For those who live with pain, stress management might be the key to help relieve chronic pain
By Lisa Davis
For people who live with chronic pain conditions like back pain and arthritis, stress management may be vital to managing their health. This is particularly important for people with a smaller-than-average hippocampus, as these individuals seem to be particularly vulnerable to stress. (The hippocampus is a major component of the human brain and plays important roles in the consolidation of information from short-term memory to long-term memory and spatial navigation.) These are the findings of a study by Dr. Pierre Rainville, PhD in Neuropsychology, Researcher at the Research Centre of the Institut universitaire de griatrie de Montral (IUGM) and Professor in the Faculty of Dentistry at University de Montral, along with tienne Vachon-Presseau, a PhD student in Neuropsychology. The study appeared in Brain.
“Cortisol, a hormone produced by the adrenal glands, is sometimes called the ‘stress hormone’ as it is activated in reaction to stress, explained tienne Vachon-Presseau. Our study shows that a small hippocampal volume is associated with higher cortisol levels, which lead to increased vulnerability to pain and could increase the risk of developing pain chronicity.
The study included 16 patients with chronic back pain and a control group of 18 healthy subjects. The study’s goal was to analyze the relationships between four factors:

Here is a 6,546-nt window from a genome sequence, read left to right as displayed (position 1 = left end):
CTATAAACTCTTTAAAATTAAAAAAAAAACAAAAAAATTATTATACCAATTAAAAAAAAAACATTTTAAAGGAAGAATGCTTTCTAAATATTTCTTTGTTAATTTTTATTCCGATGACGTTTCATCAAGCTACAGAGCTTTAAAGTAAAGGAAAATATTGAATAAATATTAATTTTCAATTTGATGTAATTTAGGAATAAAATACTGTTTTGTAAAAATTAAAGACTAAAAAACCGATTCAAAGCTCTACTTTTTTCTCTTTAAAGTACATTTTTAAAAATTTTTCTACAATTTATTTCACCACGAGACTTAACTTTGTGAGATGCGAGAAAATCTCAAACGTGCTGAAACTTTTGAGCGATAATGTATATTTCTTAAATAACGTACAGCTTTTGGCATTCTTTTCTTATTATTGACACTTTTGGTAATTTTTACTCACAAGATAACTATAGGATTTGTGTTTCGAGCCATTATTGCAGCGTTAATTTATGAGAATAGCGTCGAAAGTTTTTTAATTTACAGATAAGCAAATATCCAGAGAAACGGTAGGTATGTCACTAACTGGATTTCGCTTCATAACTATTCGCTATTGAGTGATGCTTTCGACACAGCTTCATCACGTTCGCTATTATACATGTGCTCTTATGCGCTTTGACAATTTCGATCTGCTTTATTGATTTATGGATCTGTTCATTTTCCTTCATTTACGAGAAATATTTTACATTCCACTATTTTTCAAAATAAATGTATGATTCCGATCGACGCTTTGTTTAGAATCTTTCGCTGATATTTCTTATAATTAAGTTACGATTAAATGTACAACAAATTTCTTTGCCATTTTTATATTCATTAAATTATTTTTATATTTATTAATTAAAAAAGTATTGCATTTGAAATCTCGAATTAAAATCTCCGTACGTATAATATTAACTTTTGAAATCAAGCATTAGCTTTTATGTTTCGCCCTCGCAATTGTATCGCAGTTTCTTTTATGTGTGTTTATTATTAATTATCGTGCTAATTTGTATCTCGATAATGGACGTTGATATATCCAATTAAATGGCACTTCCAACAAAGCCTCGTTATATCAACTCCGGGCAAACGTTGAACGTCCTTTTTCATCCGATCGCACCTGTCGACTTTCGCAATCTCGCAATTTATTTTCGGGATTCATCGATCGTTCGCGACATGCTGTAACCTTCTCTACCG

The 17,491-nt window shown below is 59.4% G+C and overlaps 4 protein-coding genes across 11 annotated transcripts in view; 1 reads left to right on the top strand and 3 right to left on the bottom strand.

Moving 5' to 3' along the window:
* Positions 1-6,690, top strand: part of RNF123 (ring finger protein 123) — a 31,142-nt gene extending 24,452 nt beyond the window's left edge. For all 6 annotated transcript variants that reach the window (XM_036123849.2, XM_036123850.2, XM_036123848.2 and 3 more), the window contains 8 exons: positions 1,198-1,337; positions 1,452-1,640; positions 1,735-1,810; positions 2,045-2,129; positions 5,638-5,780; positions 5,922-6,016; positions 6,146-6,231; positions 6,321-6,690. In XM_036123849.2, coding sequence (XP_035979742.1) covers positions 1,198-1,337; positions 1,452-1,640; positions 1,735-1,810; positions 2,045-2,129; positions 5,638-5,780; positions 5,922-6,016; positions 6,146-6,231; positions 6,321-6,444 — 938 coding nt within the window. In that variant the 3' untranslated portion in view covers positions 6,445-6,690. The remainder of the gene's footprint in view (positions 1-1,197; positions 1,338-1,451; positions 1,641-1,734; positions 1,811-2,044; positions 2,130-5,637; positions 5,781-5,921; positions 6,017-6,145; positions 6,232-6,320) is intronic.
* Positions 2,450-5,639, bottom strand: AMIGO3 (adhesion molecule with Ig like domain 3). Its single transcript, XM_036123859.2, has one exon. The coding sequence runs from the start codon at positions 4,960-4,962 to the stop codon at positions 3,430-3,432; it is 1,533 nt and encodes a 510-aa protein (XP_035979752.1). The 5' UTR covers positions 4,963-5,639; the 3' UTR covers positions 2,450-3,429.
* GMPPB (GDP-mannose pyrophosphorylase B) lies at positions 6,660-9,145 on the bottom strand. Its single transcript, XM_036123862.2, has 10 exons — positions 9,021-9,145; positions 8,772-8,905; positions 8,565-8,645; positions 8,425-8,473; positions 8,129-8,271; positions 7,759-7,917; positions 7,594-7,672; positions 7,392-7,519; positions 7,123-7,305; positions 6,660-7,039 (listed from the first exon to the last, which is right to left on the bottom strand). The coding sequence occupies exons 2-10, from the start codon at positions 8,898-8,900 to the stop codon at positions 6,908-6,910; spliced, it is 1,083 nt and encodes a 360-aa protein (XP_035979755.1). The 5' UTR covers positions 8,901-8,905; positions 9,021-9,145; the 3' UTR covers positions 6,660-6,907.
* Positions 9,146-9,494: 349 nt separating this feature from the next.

- Cortisol levels, which were determined with saliva samples.
- The assessment of clinical pain reported by patients prior to their brain scans (self-perception of pain).
- Hippocampal volumes measured with anatomical magnetic resonance imaging (MRI).
- Brain activations assessed with functional MRI (fMRI) following thermal pain stimulations.
The results showed that patients with chronic pain generally have higher cortisol levels than healthy individuals. The research also shed light on the neurobiological mechanisms of the important relationship between stress and pain. Whether the result of an accident, illness or surgery, pain is often associated with high levels of stress. The study’s findings are useful in that they open up avenues for people who suffer from pain to find treatments that may decrease the impact of stress and perhaps even prevent chronicity. To complement their medical treatment, pain sufferers can also work on their stress management and fear of pain by getting help from a psychologist and trying relaxation or meditation techniques,” said Dr. Pierre Rainville.
For ways to lower your stress, read our story on Tips to Reduce Stress and Anxiety. You can also share your own tips for relaxation in our Community, where those who live with pain share and discuss their strategies for living full lives.